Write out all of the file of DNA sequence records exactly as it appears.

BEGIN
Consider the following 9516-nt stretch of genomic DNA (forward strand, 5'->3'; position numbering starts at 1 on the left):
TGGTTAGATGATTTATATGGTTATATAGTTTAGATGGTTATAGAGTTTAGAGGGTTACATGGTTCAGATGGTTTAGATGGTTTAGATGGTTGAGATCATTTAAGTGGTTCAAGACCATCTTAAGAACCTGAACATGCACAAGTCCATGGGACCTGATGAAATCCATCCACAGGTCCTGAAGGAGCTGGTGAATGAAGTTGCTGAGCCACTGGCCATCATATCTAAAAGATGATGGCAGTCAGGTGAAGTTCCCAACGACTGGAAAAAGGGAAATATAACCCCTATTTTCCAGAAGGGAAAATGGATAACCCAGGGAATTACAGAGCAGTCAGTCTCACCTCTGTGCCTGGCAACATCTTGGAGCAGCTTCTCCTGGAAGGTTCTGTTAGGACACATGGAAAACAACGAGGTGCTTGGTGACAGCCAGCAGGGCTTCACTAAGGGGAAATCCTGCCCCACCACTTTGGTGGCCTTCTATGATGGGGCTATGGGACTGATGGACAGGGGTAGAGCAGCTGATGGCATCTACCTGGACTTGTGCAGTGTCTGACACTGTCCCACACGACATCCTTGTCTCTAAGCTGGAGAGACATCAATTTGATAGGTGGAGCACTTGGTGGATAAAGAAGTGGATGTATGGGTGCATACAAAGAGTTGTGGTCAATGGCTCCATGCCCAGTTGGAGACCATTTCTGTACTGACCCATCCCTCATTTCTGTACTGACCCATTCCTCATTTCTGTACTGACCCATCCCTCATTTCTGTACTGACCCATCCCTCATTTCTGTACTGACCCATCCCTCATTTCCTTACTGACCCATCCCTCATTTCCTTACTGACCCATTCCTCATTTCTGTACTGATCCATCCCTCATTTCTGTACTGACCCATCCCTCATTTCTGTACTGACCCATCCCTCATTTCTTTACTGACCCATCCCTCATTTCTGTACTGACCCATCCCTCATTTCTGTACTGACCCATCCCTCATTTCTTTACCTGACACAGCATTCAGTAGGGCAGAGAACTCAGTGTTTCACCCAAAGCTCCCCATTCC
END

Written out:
Consider the following 9516-nt stretch of genomic DNA (forward strand, 5'->3'; position numbering starts at 1 on the left):
TGGTTAGATGATTTATATGGTTATATAGTTTAGATGGTTATAGAGTTTAGAGGGTTACATGGTTCAGATGGTTTAGATGGTTTAGATGGTTGAGATCATTTAAGTGGTTCAAGACCATCTTAAGAACCTGAACATGCACAAGTCCATGGGACCTGATGAAATCCATCCACAGGTCCTGAAGGAGCTGGTGAATGAAGTTGCTGAGCCACTGGCCATCATATCTAAAAGATGATGGCAGTCAGGTGAAGTTCCCAACGACTGGAAAAAGGGAAATATAACCCCTATTTTCCAGAAGGGAAAATGGATAACCCAGGGAATTACAGAGCAGTCAGTCTCACCTCTGTGCCTGGCAACATCTTGGAGCAGCTTCTCCTGGAAGGTTCTGTTAGGACACATGGAAAACAACGAGGTGCTTGGTGACAGCCAGCAGGGCTTCACTAAGGGGAAATCCTGCCCCACCACTTTGGTGGCCTTCTATGATGGGGCTATGGGACTGATGGACAGGGGTAGAGCAGCTGATGGCATCTACCTGGACTTGTGCAGTGTCTGACACTGTCCCACACGACATCCTTGTCTCTAAGCTGGAGAGACATCAATTTGATAGGTGGAGCACTTGGTGGATAAAGAAGTGGATGTATGGGTGCATACAAAGAGTTGTGGTCAATGGCTCCATGCCCAGTTGGAGACCATTTCTGTACTGACCCATCCCTCATTTCTGTACTGACCCATTCCTCATTTCTGTACTGACCCATCCCTCATTTCTGTACTGACCCATCCCTCATTTCTGTACTGACCCATCCCTCATTTCCTTACTGACCCATCCCTCATTTCCTTACTGACCCATTCCTCATTTCTGTACTGATCCATCCCTCATTTCTGTACTGACCCATCCCTCATTTCTGTACTGACCCATCCCTCATTTCTTTACTGACCCATCCCTCATTTCTGTACTGACCCATCCCTCATTTCTGTACTGACCCATCCCTCATTTCTTTACCTGACACAGCATTCAGTAGGGCAGAGAACTCAGTGTTTCACCCAAAGCTCCCCATTCC